Orthodox theology is iconographical theology, since the icons are perceived
to be windows to heaven, to open the view for the light that springs from the divine
existence of the three ὺπόττασις: the Father, the Son and the Holy Spirit. The icon
originates in the incarnation of the Son of God, the perfect sign of the descent of His
love into creation for the purpose of salvation.
Orthodox iconology is the confession of our faith in Jesus Christ, God made man,
and by extension, in the power of those with whom He is well pleased: the angels, the
Virgin Mary, and the saints. The icon expresses in an ineffable way the significance of
the Incarnation of the Son of God, the fulfillment of the divine plan concerning the
human beings, and thus, the whole universe, a significance summed up in the well-
known patristic expression: “God made himself human, that we might become God”1
Iconography (from Greek: εικoνογραφία) refers to the making and liturgical use of icons, pictorial representations of Biblical scenes from the life of Jesus Christ, historical events in the life of the Church, and portraits of the saints. Icons are usually two-dimensional images and may be made of paint, mosaic, embroidery, weaving, carving, engraving, or other methods. A person who practices the art of iconography is called an iconographer.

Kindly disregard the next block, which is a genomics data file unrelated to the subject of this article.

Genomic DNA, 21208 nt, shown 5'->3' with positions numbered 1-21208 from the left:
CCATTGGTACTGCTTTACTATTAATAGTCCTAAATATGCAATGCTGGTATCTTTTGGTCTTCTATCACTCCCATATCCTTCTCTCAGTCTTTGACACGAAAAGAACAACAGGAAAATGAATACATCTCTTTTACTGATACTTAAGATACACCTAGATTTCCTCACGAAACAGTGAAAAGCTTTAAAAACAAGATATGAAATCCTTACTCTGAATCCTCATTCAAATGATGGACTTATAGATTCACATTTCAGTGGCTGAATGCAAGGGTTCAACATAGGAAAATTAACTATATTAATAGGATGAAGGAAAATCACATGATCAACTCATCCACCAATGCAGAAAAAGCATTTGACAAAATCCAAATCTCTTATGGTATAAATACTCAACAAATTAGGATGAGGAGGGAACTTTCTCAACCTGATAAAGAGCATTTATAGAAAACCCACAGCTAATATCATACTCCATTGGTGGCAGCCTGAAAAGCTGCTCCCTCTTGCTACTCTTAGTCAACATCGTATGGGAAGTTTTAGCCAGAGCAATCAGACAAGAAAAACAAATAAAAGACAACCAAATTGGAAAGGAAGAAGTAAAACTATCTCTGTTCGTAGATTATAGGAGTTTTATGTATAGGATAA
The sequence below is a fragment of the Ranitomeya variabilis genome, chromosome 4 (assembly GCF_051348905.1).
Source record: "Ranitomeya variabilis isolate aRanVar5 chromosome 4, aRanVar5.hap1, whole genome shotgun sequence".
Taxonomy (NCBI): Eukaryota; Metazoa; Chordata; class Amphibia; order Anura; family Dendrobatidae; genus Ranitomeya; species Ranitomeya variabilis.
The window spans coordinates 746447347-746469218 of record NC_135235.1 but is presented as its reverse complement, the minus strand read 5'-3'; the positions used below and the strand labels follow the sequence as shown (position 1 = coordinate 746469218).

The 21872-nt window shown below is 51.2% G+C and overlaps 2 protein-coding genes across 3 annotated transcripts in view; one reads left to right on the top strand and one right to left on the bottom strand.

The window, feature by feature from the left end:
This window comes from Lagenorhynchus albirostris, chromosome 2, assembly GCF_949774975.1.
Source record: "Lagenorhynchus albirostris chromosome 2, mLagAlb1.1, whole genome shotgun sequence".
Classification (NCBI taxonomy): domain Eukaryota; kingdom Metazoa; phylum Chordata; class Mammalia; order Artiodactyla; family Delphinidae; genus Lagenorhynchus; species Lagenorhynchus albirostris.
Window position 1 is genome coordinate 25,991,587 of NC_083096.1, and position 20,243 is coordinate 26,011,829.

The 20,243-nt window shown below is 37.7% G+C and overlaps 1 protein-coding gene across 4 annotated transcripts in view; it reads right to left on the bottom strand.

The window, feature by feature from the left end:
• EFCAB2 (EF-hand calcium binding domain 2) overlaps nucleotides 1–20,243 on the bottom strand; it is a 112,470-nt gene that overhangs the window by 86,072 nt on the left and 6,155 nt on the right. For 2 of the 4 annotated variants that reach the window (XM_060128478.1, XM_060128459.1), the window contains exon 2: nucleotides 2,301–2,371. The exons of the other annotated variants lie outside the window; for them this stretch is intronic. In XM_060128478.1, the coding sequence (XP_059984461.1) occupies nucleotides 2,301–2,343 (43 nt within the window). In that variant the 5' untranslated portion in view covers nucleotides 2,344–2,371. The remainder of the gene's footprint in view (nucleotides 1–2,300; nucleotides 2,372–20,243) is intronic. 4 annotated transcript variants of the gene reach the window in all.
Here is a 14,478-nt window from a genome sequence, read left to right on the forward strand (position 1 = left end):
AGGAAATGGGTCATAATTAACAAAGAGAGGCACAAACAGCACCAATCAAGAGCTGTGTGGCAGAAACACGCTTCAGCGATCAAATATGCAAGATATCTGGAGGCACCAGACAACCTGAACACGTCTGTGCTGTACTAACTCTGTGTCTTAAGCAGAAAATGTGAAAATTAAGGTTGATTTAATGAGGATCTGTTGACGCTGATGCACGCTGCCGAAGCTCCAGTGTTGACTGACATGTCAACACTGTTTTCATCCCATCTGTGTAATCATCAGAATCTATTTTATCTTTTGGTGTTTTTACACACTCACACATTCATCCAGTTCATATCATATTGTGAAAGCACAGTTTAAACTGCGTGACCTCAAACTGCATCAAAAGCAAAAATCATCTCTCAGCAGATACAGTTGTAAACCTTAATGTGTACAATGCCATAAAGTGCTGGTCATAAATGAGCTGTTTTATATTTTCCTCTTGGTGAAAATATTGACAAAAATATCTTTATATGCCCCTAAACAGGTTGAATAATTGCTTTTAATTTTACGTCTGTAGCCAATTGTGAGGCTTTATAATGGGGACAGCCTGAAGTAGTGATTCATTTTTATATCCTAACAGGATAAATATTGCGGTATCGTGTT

Images have always been a vital part of the Church, but their place was the subject of the Iconoclast Controversy in the 8th and 9th centuries, especially in the East. The Sunday of Orthodoxy, the first Sunday of the Great Fast (Lent) every year celebrates the reestablishment of the Orthodox veneration of icons. The use of iconography is considered one of the most distinctive elements of the Byzantine Rite.2
1 Saint Athanasius, On the Incarnation
2 Iconography. (2015, March 31). OrthodoxWiki, . Retrieved 17:02, January 17, 2022 from https://orthodoxwiki.org/index.php?title=Iconography&oldid=121392.